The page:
There was room only for a short bit of film, of course: The camera could shoot only 24 frames. But you could time exposure within a tenth of a microsecond, an interval so precise that when the test failed again, scientists had a frame-by-frame record of the event.
“Brixner’s camera was like a ray of light into a very dark situation,” says Nebeker. The problem indeed lay with the uneven detonation of the conventional explosives. A movie camera cleared the final serious obstacle in the path to the atomic age.
The original Cordin camera, built in 1956 shortly after the Manhattan Project technology was declassified, and capable of 1.25 million frames per second, was based on the same rotating-mirror design—a design that is still at the heart of the company’s biggest, most expensive machines.
High-speed camera manufacture has always been a small, clannish industry serving a highly specialized academic community-shock-wave and cavitation physicists, hypersonic-aviation researchers, materials scientists interested in the dynamics of fractures, cracks and vibration—as well as the military research labs working on “energetic materials,” ballistics, bombardment and bombs. The most recent biennial conference of the trade’s worldwide professional organization, the International Congress on High Speed Photography and Photonics (which includes all forms of high-speed imaging, still and moving), had just 226 attendees. Much work involving high-speed cameras continues to come out of labs such as Los Alamos and Lawrence Livermore, with their deep roots in military-tech research. And much of the photography continues to be secret—not only for security reasons but because a car company studying, say, combustion efficiency in an engine fitted with transparent cylinder heads keeps competitive data to itself. “I think I saw some stills [of weapons research] once in a slide show at a conference,” Nathan Nebeker says. “That’s as close as I’ve gotten to seeing the footage.”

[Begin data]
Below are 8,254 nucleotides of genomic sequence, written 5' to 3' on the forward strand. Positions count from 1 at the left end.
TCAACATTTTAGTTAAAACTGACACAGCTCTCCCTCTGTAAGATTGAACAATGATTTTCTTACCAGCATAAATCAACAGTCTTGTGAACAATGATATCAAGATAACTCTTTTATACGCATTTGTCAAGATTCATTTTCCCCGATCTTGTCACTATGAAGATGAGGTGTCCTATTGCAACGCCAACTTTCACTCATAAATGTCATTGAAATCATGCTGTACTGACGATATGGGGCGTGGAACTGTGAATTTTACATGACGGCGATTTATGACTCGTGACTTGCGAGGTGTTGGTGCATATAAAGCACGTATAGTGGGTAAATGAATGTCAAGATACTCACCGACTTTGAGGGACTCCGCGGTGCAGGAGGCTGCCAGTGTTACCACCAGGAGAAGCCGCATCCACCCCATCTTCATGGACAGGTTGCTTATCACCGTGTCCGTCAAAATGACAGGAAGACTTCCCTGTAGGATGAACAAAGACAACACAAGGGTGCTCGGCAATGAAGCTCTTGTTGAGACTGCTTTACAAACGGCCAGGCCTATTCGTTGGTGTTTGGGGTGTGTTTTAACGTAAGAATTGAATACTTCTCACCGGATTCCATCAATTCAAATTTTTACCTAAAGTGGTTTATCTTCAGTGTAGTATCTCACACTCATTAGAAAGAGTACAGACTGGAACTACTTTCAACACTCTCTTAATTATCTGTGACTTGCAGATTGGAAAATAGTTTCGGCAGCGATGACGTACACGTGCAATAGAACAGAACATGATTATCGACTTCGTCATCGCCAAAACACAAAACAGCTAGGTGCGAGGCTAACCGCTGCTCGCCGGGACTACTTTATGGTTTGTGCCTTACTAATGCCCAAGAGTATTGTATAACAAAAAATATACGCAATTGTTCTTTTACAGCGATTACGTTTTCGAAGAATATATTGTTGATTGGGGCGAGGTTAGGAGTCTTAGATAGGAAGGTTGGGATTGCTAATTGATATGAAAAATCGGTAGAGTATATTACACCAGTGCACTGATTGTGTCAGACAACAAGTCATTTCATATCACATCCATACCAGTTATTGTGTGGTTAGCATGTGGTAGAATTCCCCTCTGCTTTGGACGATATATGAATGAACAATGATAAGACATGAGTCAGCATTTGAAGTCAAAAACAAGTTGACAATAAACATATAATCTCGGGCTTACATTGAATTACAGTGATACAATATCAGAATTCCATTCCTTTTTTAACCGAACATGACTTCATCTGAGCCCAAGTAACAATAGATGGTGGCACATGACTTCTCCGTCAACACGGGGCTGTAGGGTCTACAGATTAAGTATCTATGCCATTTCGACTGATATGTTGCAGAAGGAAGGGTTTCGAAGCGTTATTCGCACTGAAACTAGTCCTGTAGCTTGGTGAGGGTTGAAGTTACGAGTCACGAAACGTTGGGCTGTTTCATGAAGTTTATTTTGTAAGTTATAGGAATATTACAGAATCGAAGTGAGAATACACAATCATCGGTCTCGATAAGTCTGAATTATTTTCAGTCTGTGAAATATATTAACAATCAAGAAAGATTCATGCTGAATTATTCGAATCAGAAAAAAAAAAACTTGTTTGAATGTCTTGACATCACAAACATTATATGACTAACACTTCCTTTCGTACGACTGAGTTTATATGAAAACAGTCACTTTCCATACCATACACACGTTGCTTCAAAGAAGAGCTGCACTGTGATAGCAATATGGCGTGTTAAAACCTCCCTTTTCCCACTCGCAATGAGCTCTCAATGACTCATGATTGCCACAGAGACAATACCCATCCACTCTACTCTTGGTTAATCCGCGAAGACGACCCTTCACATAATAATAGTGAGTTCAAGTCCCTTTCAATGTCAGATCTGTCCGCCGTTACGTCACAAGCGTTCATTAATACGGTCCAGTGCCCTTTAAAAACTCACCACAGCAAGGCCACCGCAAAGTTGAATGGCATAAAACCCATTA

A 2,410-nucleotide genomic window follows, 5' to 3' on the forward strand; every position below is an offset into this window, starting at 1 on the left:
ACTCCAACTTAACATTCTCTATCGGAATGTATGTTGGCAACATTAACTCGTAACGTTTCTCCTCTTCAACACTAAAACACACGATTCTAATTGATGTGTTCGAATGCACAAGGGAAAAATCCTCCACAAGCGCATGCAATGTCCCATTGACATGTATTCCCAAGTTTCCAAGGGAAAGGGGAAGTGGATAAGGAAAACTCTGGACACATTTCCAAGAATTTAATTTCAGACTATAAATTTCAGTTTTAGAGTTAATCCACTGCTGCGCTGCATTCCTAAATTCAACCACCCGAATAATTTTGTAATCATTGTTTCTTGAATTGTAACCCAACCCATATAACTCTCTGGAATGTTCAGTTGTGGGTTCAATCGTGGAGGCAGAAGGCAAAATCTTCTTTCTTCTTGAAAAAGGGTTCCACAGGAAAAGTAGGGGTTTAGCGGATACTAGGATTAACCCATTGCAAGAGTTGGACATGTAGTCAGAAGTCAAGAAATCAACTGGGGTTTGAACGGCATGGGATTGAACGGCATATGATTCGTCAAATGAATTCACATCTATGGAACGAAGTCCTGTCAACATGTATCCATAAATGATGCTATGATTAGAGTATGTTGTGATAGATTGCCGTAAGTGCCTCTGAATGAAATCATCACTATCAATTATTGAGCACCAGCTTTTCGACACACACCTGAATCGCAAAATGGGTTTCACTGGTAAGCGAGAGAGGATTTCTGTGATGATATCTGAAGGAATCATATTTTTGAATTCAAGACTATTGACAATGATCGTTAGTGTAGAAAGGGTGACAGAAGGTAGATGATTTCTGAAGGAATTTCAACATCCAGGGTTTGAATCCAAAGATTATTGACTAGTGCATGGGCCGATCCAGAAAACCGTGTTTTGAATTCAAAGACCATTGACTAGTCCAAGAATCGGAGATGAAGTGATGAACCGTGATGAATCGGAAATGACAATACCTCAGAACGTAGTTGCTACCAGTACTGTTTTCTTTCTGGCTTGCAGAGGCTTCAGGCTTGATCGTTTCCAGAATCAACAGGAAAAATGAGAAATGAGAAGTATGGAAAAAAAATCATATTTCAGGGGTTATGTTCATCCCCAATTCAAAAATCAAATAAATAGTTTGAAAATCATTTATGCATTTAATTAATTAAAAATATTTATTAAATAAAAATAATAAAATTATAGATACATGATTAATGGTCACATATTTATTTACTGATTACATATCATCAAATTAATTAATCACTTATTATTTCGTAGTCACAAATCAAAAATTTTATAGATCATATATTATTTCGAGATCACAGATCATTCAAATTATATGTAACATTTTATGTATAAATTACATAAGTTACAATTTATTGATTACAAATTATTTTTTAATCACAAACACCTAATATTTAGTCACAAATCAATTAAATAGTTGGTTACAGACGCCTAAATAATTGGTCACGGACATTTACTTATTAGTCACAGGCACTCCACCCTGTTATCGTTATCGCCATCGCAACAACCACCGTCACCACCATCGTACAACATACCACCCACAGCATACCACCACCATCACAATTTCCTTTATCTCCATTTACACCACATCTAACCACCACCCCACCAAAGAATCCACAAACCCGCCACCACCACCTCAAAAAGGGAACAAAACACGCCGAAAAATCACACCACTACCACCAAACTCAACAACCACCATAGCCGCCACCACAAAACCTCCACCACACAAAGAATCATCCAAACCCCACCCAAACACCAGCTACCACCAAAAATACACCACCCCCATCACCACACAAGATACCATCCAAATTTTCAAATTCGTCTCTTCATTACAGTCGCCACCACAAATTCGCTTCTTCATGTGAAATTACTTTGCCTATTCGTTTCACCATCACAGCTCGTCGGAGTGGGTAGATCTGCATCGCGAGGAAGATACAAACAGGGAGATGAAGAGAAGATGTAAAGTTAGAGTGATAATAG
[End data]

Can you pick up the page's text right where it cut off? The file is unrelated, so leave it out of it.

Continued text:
The international market is constrained as well: Cordin cameras must be licensed for export by the Department of Energy, which regulates technology related to nuclear weapons. In 1990, an import-export firm located in New Jersey approached Cordin to try to buy one of its cameras for more than $200,000. The end user turned out to be Al Kindi General Establishment, an Iraqi weapons lab involved in nuclear research. Export license denied. “After the first Gulf War,” Sid Nebeker relates, “they found [in Iraq] some Japanese cameras that would have been somewhat helpful. But they wouldn’t have provided nearly the crispness or speed of ours.”
Five amazing, clean technologies that will set us free, in this month's energy-focused issue. Also: how to build a better bomb detector, the robotic toys that are raising your children, a human catapult, the world's smallest arcade, and much more.